In one Persuasion scene, we glimpse a cameo portrait brooch affixed to a purple sash belt. Cameo portraits were commonly carved from shells and depicted a scene often inspired by Greek mythology, or a simple portrait. Empress Joséphine of France, the undisputed fashion icon of the Regency period, was frequently adorned with cameos! It is therefore unsurprising that others sought to follow her trends across the continent.

We can’t discuss Regency jewels without a mention of one of our most treasured antique materials, Paste. The ravishing riviere necklaces we associate with regal Regency ladies would often have been crafted with Paste stones, would you believe it. A labour-intensive creation with a provenance dating back to the mid-18th Century, Paste was first created by jeweller Georges Frederic Stras, who crafted a special kind of glass with a high lead content. This resulted in a strong, malleable material which could withstand all manner of cutting and polishing, aiding the conception of much more elaborate jewellery designs.

More practical than semi-precious gemstones, Paste, which was commonly foiled to add a touch of fire and colour, made a worthy rival to the precious gemstones of the day. Dearly cherished by French royalty throughout the Georgian era, this is as sure a sign as any that Paste was to be admired!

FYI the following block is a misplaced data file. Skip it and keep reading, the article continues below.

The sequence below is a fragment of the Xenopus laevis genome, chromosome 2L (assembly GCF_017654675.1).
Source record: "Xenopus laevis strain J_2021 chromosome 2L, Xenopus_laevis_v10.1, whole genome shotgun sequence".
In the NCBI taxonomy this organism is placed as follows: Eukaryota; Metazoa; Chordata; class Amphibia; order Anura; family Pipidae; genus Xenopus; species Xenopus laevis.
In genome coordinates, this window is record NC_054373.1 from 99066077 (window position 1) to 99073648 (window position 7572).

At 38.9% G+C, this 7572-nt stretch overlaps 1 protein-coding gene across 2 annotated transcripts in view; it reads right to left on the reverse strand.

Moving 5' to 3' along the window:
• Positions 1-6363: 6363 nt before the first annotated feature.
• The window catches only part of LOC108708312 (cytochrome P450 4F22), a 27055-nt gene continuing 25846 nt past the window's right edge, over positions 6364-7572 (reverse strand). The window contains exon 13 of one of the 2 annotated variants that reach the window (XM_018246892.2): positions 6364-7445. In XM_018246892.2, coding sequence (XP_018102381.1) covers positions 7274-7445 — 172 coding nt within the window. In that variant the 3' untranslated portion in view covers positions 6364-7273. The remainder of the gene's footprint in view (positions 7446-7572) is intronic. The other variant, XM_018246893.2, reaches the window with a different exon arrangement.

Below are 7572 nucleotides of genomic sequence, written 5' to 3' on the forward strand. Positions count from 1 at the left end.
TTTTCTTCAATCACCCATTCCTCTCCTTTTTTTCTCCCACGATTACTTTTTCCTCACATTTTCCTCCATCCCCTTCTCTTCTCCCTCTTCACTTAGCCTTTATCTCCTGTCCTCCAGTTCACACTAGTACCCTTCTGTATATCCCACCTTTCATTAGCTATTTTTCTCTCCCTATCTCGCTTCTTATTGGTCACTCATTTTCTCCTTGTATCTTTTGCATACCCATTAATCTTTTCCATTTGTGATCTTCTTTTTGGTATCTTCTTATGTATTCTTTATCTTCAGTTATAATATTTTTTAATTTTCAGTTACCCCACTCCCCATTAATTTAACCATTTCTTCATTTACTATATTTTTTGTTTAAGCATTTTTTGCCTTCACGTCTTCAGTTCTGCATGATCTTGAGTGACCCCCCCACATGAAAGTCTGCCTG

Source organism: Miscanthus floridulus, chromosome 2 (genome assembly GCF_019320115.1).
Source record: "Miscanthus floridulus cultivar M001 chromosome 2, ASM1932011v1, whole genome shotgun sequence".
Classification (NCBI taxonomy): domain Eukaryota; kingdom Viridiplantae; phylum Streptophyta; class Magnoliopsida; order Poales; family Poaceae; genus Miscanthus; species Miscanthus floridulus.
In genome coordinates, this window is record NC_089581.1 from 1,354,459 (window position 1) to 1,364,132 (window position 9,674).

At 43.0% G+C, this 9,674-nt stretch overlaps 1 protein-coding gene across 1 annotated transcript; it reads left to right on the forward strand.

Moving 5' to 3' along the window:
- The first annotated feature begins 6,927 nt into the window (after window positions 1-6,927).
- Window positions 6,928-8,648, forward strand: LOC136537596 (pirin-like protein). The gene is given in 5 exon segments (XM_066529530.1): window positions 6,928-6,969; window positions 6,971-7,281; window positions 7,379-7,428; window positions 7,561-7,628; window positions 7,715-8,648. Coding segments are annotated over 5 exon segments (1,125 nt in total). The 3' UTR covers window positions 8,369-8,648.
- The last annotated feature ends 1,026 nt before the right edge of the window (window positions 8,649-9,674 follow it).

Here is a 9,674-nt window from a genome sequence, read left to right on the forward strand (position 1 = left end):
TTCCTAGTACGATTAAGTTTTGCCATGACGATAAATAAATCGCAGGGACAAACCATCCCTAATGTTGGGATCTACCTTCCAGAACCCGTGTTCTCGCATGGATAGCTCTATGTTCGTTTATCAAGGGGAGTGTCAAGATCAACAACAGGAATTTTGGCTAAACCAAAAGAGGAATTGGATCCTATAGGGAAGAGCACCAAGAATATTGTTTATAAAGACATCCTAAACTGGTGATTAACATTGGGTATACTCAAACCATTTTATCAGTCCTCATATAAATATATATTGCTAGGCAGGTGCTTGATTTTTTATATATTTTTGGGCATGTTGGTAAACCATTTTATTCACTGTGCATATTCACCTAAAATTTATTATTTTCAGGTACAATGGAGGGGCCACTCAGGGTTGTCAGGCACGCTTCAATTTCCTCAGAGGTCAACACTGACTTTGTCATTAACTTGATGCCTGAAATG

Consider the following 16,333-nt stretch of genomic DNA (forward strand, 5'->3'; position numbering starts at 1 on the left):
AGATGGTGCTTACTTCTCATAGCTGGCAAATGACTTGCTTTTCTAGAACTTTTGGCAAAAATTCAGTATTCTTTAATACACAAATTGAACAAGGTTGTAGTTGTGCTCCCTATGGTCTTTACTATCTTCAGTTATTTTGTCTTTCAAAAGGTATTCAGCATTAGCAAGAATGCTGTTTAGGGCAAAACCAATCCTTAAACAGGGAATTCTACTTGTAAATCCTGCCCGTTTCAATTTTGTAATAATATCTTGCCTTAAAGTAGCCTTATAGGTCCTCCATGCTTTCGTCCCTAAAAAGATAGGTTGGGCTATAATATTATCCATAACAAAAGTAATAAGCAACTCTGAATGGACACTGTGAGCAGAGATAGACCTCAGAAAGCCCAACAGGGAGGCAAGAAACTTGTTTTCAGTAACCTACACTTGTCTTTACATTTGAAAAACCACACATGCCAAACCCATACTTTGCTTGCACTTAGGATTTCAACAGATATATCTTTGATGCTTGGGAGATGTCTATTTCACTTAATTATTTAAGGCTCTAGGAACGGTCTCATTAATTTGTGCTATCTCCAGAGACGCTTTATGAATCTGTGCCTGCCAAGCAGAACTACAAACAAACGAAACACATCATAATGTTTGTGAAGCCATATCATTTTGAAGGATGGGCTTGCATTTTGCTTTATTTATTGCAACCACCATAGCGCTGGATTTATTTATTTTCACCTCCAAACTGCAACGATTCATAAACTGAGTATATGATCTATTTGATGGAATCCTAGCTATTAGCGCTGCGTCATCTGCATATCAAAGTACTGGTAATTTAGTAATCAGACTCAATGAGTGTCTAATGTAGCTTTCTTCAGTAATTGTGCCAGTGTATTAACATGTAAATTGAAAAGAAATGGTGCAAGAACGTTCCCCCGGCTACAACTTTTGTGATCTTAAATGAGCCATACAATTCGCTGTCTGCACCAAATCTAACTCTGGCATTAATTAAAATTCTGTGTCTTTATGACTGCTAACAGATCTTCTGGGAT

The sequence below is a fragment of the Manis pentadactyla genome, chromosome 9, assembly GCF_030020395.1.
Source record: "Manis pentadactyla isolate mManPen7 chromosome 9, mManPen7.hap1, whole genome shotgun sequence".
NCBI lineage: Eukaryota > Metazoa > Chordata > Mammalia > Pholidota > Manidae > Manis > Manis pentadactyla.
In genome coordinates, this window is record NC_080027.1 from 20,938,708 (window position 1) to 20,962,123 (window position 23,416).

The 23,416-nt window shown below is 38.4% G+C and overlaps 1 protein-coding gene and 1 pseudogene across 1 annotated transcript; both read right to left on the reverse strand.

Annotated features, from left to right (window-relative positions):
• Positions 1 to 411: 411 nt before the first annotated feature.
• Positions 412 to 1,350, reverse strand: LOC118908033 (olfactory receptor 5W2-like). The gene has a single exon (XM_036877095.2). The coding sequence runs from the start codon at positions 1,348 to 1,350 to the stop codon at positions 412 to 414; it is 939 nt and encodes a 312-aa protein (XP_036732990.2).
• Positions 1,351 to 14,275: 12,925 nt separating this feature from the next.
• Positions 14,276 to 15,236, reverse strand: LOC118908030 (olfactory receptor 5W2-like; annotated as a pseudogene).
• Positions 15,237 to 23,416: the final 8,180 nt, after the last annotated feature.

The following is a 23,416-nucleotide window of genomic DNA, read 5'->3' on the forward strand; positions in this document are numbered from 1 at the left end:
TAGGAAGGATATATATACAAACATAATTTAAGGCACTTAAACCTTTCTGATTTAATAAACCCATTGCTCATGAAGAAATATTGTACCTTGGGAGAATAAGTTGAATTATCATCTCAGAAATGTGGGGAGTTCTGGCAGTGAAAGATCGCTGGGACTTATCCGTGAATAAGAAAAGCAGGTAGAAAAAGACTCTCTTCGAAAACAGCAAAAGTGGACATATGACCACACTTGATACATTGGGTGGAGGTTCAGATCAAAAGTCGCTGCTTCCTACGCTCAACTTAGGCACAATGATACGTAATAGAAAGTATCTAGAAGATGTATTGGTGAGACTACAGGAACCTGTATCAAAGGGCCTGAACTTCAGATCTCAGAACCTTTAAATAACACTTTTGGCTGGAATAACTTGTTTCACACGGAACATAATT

Treasures of the past are bursting with unique character and possess an irresistible charm. Whilst you’d be forgiven for wondering whether a piece of antique jewellery was better placed for a museum than your own collection, we’re here to show you just how easily you can style these beauties.

À la Anne Elliot, you can sport your own halo of Pearls. Pleasingly plump and lustrous, Pearls are some of the most delightful gemstones to incorporate into your repertoire. There’s a reason for their enduring appeal over the centuries! From dainty seed Pearls to characterful Coque de Perle, Georgian jewels truly had it all. Stack your antique Pearl encrusted rings for maximum impact, or even suspend one from a skinny chain to create a unique pendant.